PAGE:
August is Listings Tech theme month at Inman. All month, we’re digging into listing technology, a conversation spanning portals, single-listing sites, landing pages, 3-D tours, photography, videos and more.
Among emerging technologies, Realtors expect drones to have the biggest impact on their business over the next two years, according to an annual survey from the National Association of Realtors. Cyber security and lead generation technology, meanwhile, were the tech tools a majority of real estate agents wished their brokerages would provide.
The 1.48 million-member trade group fielded its 2021 Technology Survey online in June and garnered 3,104 useable responses from its members. The survey’s margin of error is plus-or-minus 1.76 percent at the 95 percent confidence level.
Asked which emerging technology respondents expected would be most impactful to their business in the next 24 months, 37 percent said drones, 34 percent said cyber security, 31 percent said 5G and 30 percent said virtual reality. Just over a quarter, 27 percent, said artificial intelligence, the same share as who said they didn’t know.
That drones topped the list is perhaps not surprising, given the increased appetite among consumers for better visuals for listings during the pandemic, though many agents are currently not meeting that desire. Cyber security has also become more of a concern as wire fraud and ransomware attacks increase.
During the pandemic, agents have found tools that made it easier to do business virtually most helpful. According to the survey report, e-signatures were by far the most valuable tool for Realtors in the past 12 months, cited by 78 percent of respondents, followed by local multiple listing service (MLS) apps or technology (54 percent), social media (53 percent), lockboxes (48 percent) and video conferencing (39 percent).
E-signature, social media, local MLS apps or tech, customer relationship management systems (CRMs) and lockboxes were the top tech tools Realtors expected to use in the next 12 months.
“The pandemic has confirmed to all of us in the industry that technology will continue to transform real estate,” NAR CEO Bob Goldberg said in a statement.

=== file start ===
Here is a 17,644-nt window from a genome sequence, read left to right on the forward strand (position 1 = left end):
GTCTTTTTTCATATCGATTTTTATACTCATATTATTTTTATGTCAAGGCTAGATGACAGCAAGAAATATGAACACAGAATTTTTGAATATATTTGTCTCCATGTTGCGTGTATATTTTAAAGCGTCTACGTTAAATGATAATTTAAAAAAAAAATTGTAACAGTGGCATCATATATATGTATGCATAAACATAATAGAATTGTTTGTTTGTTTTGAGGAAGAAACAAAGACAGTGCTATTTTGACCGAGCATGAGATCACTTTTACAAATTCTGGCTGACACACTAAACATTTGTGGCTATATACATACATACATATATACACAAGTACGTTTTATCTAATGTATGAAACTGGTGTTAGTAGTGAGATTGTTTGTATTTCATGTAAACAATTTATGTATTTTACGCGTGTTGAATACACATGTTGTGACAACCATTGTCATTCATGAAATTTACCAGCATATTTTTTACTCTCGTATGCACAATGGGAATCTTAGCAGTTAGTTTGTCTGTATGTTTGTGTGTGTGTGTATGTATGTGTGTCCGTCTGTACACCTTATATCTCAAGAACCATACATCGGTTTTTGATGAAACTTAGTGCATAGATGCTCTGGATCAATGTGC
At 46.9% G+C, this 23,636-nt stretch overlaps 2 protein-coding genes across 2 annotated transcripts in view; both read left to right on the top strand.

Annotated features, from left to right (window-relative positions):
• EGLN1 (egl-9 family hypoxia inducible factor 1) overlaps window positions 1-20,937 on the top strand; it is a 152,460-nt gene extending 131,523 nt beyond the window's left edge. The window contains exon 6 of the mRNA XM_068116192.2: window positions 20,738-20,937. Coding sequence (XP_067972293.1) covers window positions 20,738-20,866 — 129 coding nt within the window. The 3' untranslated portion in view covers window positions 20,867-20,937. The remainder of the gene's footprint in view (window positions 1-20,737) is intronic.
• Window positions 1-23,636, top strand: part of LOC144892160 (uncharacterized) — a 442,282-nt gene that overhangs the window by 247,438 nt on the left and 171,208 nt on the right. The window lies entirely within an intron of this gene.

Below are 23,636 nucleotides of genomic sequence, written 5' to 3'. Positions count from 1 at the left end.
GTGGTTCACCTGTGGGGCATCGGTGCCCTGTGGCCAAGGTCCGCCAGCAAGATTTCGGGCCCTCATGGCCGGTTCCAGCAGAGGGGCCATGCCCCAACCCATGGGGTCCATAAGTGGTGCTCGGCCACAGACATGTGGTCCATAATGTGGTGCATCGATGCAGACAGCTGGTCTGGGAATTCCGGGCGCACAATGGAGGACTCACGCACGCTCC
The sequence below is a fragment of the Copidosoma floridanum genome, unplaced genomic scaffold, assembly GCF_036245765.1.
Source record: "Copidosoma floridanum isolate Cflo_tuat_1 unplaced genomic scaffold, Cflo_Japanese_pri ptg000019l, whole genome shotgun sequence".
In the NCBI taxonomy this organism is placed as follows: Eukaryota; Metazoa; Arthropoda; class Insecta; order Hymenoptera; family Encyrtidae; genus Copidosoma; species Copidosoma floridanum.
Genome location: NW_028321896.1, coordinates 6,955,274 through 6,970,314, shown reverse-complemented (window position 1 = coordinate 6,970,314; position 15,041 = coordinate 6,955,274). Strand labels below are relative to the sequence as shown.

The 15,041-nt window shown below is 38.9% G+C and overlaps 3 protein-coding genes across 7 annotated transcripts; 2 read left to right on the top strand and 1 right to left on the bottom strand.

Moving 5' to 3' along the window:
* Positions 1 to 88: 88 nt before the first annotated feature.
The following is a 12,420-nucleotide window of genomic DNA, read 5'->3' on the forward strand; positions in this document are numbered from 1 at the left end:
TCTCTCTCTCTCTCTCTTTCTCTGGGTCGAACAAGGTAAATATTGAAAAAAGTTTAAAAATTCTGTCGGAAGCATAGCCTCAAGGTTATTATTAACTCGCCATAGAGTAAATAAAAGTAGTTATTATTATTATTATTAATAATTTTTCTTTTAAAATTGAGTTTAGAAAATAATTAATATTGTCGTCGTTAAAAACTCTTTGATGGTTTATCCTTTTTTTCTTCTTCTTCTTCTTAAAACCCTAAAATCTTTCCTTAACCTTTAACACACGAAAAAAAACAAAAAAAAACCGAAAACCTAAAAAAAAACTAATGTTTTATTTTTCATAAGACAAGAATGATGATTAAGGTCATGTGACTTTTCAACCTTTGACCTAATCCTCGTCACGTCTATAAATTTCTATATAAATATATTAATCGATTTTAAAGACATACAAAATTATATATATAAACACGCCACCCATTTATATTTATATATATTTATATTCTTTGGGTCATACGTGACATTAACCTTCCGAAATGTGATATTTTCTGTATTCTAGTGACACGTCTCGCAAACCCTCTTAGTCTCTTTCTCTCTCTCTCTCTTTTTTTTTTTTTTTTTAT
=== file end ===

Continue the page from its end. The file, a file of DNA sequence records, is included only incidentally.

When asked whether their brokerage provides them with all of the tech tools they need to be successful in their job, 64 percent either agreed or strongly agreed, 23 percent neither agreed nor disagreed and 10 percent either disagreed or strongly disagreed. More than half of respondents said their brokerages provided e-signature (57 percent), personal websites (54 percent), customer relationship management (54 percent) and transaction management (50 percent).
Half of respondents said that their broker charged a reasonable technology fee while 36 percent said their broker does not charge any tech fee. Only 11 percent said the broker tech fee was not worth the value.
Of the tools brokerages were not providing that respondents wished they would, cyber security topped the list at 19 percent, followed by lead generation (16 percent), eNotary (11 percent), CRM (10 percent) and personal website (10 percent). More than a quarter of respondents, 28 percent, said “none of these.”
Asked which tools provided by their brokerage that respondents were most and least satisfied with, some tools made it onto both lists, perhaps speaking to the varying quality of certain tools. Respondents were most satisfied with eSignature, transaction management, CRM, personal websites, and local MLS apps or tech. Respondents were least satisfied with personal websites, CRM, showing or open house software, cyber security and transaction management.
Regarding their MLS, the vast majority of respondents were satisfied with their MLS’s tech offerings with 43 percent saying they were “somewhat satisfied” and 29 percent saying they were “extremely satisfied.” Only 11 percent said they were somewhat or extremely dissatisfied.
Of the tools provided by the MLS, respondents said, other than listing search, comps or comparative market analyses (CMAs) were the most valuable, followed by automated emails to clients or prospects and property data or history.
More than a third of Realtors, 36 percent, reported spending on average between $50 and $250 per month on technology for their business while 18 percent said they spend between $251 and $500 per month and 23 percent said they spend more than $500 per month.
Spending on lead generation varied widely. Nearly a third of respondents, 29 percent, reported spending less than $50 per month on lead gen while 17 percent spent more than $500 per month.
This may be due to agents’ top lead sources. The top three tech tools that respondents said brought them a higher number of quality leads in the last 12 months were social media (52 percent), a CRM (31 percent), and their MLS site (28 percent).
“There is no denying that social media has become an integral tool to promote a listing,” Goldberg said. “The pandemic has caused more of our members to use social media and video to creatively market themselves and their properties.”